According to Robinson, both state and local focus is increasingly concentrated on transition readiness, or how schools are preparing students for life after high school. He added that the district’s work-based learning program and its Profile of a Graduate initiative will be powerful tools in meeting that goal.

“We continue to increase the opportunities available to students to learn about careers in a hands-on way through our work-based learning program, mentoring at the middle school, CTE training and certifications,” said Robinson. “The addition of Transition Coordinator Brandi Lee has increased our momentum in providing workplace opportunities, and we’ve been excited with the degree of enthusiasm local businesses have shown in hosting our students.

“In addition to AP and dual-credit coursework, students also have the ability to graduate high school with both their diploma and an associate degree,” he continued. "They have more opportunities than ever before to learn and apply the life- and future-ready skills they’ll need after they leave Grayson County Schools."

At the elementary level, the schools currently provide a primary reading block of protected time to focus on necessary reading building blocks and success strategies.

GCMS outperformed statewide proficiency and separate academic indicator scores in all subjects except science, falling short by a slim margin.

At the middle school, focus is currently centered on transitioning and college and career readiness through the use of a transition coordinator, the community mentorship program, transition day, and tours of the high school, as well as local industries and guest speakers.

High school proficiency, determined through ACT math and reading benchmarks was ahead of state averages in math, but slightly short in reading. The district was recently named one of 12 bright spot districts statewide due to high school Math ACT scores.

The high school provides several opportunities for students including CTE programs, AP and Dual Credit classes, job shadowing, signing day events for both job placements and college scholarships and greater community involvement.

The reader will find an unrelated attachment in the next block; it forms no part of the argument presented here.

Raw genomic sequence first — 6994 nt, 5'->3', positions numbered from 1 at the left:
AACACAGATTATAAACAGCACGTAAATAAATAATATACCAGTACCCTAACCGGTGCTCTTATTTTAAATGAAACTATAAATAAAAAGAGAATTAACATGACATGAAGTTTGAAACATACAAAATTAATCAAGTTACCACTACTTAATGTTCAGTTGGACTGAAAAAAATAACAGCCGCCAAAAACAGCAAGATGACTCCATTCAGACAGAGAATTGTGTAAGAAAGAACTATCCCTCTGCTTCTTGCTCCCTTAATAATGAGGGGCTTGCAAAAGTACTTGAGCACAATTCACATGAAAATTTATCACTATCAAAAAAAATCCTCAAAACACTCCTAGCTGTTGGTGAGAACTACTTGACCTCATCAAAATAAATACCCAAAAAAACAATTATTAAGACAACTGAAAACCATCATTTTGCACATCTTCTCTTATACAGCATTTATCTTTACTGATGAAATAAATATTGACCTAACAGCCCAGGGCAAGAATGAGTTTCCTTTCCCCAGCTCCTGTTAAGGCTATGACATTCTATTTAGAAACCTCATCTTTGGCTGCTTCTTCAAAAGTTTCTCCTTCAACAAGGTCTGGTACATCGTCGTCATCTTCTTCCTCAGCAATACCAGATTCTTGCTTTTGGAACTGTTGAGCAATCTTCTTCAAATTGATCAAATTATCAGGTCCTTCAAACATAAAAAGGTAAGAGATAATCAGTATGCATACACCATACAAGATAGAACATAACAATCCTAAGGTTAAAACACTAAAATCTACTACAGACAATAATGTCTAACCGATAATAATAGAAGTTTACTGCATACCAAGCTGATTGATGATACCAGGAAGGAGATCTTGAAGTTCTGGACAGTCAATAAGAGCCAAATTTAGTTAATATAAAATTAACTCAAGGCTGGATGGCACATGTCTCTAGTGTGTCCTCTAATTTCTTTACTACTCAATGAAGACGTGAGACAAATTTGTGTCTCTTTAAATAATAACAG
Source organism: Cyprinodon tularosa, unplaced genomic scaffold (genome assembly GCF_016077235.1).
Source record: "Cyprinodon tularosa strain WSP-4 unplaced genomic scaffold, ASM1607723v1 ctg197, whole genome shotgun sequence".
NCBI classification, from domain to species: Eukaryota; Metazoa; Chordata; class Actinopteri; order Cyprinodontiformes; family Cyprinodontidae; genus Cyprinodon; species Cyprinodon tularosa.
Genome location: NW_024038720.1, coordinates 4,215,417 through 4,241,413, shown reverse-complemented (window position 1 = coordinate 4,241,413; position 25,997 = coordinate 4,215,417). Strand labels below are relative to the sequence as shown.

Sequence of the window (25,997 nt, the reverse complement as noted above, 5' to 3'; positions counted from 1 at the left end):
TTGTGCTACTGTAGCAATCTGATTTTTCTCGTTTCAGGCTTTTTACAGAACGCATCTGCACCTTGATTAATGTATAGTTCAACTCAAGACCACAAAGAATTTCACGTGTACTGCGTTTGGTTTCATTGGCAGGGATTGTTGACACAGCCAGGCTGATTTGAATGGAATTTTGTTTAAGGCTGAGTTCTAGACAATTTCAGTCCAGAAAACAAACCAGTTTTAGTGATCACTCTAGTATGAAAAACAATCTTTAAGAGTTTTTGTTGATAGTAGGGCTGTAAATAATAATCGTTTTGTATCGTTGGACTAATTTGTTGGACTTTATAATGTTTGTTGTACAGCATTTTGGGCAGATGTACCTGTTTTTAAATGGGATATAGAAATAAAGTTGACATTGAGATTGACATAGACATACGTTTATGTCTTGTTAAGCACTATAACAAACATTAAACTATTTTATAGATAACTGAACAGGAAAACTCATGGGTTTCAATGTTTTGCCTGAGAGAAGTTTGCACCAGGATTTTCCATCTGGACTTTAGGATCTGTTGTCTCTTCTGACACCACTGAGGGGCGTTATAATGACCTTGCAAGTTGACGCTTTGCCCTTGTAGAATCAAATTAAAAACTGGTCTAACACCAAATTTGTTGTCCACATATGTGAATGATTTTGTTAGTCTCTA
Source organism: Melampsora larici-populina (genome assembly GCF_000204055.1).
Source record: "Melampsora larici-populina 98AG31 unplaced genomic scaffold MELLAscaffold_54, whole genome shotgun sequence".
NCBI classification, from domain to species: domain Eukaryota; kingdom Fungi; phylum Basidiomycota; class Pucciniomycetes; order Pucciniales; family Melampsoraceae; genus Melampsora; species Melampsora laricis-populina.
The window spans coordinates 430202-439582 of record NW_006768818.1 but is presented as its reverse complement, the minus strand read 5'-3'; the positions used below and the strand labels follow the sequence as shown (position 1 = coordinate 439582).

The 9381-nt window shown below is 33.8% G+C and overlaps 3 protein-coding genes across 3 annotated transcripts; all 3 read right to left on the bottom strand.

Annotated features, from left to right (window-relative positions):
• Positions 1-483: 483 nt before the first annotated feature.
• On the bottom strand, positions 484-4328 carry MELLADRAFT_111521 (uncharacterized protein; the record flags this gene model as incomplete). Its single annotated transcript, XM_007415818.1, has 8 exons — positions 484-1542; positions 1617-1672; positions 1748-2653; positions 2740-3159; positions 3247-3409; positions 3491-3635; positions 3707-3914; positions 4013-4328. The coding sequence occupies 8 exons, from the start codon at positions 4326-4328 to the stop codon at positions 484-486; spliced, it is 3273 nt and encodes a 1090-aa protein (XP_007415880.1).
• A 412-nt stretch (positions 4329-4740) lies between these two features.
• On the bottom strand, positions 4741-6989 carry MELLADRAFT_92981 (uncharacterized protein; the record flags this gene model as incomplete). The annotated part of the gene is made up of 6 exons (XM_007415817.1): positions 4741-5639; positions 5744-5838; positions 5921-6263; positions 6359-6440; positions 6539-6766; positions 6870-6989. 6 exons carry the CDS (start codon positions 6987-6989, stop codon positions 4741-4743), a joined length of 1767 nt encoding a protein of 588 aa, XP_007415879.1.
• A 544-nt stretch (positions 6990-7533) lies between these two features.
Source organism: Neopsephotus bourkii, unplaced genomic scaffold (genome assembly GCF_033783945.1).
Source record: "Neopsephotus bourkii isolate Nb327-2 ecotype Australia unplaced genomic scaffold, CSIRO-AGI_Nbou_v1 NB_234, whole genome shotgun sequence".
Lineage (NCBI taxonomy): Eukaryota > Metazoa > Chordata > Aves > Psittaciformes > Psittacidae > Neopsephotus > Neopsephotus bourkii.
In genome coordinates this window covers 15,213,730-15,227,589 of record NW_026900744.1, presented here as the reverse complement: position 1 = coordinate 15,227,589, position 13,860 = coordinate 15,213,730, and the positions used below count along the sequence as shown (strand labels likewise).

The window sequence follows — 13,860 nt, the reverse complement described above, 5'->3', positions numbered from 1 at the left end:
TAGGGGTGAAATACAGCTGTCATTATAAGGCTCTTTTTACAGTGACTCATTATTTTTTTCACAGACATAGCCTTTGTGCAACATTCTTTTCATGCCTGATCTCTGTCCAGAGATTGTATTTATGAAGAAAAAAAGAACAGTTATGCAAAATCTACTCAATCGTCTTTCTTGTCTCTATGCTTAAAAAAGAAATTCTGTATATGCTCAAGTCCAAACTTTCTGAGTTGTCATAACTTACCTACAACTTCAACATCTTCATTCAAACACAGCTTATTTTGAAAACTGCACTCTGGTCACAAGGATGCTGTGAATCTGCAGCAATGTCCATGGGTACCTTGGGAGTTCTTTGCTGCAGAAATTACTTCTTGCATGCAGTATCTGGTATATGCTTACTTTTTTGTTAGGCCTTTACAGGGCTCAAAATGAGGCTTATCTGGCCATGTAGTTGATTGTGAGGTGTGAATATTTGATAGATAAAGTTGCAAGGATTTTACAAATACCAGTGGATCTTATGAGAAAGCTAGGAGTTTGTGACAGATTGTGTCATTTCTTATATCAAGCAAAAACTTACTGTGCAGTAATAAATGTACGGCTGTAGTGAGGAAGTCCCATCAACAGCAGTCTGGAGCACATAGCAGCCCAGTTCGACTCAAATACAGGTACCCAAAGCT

According to the press release, the high school’s graduation rate stood at 92.1 percent, compared to the state’s 91.1.

While the school’s Transition Rate, or student preparedness to successfully transition to postsecondary education and/or the workforce stood at 62.3 compared to the state’s 66.8, nearly half of 2018 graduates of Grayson County High School were considered to be academic ready, and nearly one-third earned career ready designation.

Of those, 15 percent of graduates earned industry certification in their chosen field, according to the press release.

“We continue to make progress,” said Robinson. “There are also real opportunities for improvement and growth, as we work to prepare every student to successfully transition from high school to the real world. It’s not just about being ready for college or career anymore. It’s about being ready for life and equipped with tangible and intangible skills for success in whatever path they choose.

“Thanks to the dedication and tireless efforts of our teachers and staff, we’re heading in the right direction," he continued. "Thanks to open communication, feedback and tremendous support from our community we’re able to provide more opportunities and create the kind of win-wins that will benefit our students, our workforce and all of Grayson County.”

For more information on the accountability system, visit